How I Quit Drinking, Came Back to It, and Then Quit for Good

Tim Denning

Best decision I have made and you can make the same choice.

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222 weeks ago (according to Instagram), I quit drinking alcohol. It was supposed to be only for a month and ended up lasting two years. Half-way through 2017, I started drinking again because I was single and was told by the opposite sex that drinking was essential in dating.

I realize that is a really shitty reason to start drinking again, but that is what happened. I’ll admit that it was also something I wanted to try again to remind myself of my rebellious nightclub days as a DJ.

During the two and a bit years I didn’t drink, a few noticeable changes occurred:

  • My pot belly disappeared
  • Social functions became more meaningful
  • I could remember what happened on the weekend
  • I adopted an ‘I don’t give a damn’ attitude to people that judged my decision
  • Sleeping became easier
  • I woke up earlier on weekends and got more done
  • My skin was less dry
  • I wrote hundreds of blog articles
  • I felt happier
  • I felt in control

So yes I gave up this list of benefits when I stupidly started drinking again, but the relapse was actually the most important part.

When I started drinking again in 2017, it made me realize why I quit in the first place. The relapse reinforced my decision to stop drinking and was an excellent reminder of why alcohol is not required even though it has become a societal norm.

After the dating escapades ended in 2017, I stopped drinking once again. Pretty soon the cosmic universe of acne that was on my back went away, the brain fog lifted, my belly decreased again and the energy I needed on Saturday mornings to write my life away, returned.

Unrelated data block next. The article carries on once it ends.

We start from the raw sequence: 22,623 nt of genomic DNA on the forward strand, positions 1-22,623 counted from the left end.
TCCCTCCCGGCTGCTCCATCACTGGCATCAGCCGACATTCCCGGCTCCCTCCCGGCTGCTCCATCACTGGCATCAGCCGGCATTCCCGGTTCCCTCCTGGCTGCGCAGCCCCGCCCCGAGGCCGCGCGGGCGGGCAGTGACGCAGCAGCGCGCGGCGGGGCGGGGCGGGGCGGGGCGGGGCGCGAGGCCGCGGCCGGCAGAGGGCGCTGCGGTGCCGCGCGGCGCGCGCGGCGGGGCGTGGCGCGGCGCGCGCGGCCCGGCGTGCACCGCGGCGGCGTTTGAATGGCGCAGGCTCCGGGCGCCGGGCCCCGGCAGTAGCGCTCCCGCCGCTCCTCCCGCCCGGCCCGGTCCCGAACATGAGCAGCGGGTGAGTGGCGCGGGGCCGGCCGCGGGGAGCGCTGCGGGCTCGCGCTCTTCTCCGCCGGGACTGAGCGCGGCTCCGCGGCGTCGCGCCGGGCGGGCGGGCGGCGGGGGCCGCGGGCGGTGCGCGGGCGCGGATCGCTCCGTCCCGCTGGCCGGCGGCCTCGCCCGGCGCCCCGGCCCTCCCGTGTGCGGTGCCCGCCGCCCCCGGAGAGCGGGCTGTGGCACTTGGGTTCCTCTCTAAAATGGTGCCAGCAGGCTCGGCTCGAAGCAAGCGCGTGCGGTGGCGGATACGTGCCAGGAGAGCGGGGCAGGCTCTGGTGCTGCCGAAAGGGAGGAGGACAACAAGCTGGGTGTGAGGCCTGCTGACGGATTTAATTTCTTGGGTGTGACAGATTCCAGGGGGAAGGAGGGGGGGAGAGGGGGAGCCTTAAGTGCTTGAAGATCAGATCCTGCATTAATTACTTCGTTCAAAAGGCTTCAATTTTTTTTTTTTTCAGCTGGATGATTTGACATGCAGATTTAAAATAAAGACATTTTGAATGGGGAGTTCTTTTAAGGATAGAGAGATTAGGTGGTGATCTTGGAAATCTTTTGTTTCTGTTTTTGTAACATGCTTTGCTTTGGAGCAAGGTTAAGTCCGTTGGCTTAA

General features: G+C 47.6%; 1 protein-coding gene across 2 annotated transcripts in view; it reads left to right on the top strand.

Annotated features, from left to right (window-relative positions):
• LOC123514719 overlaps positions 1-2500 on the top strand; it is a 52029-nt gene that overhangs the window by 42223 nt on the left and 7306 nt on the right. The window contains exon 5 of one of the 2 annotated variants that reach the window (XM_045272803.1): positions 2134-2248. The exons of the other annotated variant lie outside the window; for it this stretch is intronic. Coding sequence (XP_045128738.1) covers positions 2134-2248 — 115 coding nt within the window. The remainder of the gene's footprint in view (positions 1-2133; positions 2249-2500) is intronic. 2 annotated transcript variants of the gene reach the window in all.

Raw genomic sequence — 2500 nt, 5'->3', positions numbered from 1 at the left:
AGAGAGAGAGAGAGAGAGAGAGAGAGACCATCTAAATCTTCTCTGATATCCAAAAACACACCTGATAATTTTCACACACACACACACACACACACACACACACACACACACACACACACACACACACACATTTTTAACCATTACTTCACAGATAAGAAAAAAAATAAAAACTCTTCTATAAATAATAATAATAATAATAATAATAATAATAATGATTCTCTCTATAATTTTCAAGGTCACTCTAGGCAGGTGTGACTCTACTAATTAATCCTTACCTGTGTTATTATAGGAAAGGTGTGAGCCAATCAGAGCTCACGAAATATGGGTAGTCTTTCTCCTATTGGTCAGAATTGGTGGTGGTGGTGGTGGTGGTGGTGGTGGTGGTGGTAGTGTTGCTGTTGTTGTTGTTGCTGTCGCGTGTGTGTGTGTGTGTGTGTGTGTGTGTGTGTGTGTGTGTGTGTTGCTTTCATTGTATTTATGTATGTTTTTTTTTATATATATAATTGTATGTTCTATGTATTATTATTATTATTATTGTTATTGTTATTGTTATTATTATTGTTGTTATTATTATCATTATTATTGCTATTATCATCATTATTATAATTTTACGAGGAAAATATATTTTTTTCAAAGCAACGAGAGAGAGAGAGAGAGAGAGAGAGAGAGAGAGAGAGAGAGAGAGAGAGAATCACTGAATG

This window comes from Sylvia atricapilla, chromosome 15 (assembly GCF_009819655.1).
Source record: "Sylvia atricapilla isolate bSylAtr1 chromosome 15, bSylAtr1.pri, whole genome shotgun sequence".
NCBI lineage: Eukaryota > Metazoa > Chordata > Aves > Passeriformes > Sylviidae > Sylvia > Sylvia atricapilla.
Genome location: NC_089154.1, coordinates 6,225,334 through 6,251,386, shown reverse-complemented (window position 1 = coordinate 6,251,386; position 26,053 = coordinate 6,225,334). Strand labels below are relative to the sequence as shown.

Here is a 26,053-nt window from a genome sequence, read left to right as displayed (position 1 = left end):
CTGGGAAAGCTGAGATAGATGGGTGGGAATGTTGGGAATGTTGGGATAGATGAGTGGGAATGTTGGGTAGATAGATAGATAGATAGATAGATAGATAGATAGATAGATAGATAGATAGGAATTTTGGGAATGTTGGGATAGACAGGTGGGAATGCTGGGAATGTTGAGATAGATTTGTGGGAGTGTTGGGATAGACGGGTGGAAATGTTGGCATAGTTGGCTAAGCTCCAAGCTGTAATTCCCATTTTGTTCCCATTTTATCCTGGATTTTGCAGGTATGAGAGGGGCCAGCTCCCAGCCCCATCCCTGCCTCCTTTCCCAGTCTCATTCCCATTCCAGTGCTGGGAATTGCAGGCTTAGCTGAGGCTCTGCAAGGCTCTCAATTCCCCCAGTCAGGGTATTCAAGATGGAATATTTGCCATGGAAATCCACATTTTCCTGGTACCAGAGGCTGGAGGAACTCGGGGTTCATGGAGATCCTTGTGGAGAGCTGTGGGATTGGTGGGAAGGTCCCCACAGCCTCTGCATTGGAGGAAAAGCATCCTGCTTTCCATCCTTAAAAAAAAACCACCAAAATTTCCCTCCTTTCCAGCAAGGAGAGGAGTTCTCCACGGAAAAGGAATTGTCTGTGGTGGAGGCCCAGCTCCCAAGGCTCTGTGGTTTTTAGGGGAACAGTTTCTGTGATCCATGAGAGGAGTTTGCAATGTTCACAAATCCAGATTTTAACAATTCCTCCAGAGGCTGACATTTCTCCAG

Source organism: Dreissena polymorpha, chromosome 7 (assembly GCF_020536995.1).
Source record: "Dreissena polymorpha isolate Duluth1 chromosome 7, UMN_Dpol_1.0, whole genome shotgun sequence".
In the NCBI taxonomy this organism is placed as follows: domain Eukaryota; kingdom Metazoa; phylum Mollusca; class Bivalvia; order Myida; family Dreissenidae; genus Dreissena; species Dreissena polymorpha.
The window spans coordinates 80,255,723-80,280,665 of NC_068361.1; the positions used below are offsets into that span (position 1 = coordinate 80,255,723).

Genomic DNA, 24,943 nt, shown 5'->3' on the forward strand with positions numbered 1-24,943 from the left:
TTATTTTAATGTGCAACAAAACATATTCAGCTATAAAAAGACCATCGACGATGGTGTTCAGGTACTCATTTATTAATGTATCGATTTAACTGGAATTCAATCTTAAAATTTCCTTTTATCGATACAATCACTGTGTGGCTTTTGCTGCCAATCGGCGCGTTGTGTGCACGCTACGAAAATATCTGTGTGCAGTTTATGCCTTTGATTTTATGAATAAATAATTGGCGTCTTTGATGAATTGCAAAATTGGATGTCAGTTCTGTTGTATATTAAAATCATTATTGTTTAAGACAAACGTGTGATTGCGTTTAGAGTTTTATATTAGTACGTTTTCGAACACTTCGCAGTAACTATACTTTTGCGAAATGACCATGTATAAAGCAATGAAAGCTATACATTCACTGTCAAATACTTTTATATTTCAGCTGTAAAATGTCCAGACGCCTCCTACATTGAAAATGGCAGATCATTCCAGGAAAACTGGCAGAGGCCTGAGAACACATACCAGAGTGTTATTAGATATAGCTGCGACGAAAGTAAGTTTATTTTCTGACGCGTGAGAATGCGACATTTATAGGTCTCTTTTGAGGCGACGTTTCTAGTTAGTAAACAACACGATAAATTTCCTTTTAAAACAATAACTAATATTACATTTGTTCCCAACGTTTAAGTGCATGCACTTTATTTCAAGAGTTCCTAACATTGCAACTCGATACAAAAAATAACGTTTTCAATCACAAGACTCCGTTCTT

We need to start thinking whether the benefits of alcohol really do outweigh all that is awesome when you quit the drink. When something becomes so normal, such as drinking, it is even more reason to question it, experiment with it and see whether there is an alternative. That’s what I did with alcohol.

Here is what giving up alcohol taught me:

1. People will be pissed at you

And they don’t matter one bit. The people who care about you will respect your decision and the ones who don’t will insist on bringing you back to their level and drinking piss with them on Saturday nights.

Having people upset at you for giving up alcohol is more about them than you.

Don’t take it to heart and respectfully decline.

2. It’s okay to still go out

I certainly did. One thing that worked for me was to still order drinks, just to order things that look like alcohol to fool the people who care about what liquids make it into my body.

My favorite thing to order was a lemon, lime and bitters. Soda water with lime was also cool as well and it looked like vodka (hardcore, huh?).

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3. You can be 10X productive without alcohol

Trying to wake up early and do creative work with a hangover is near impossible. You feel like crap and all that comes out, from experience, is a surprising lot of negativity.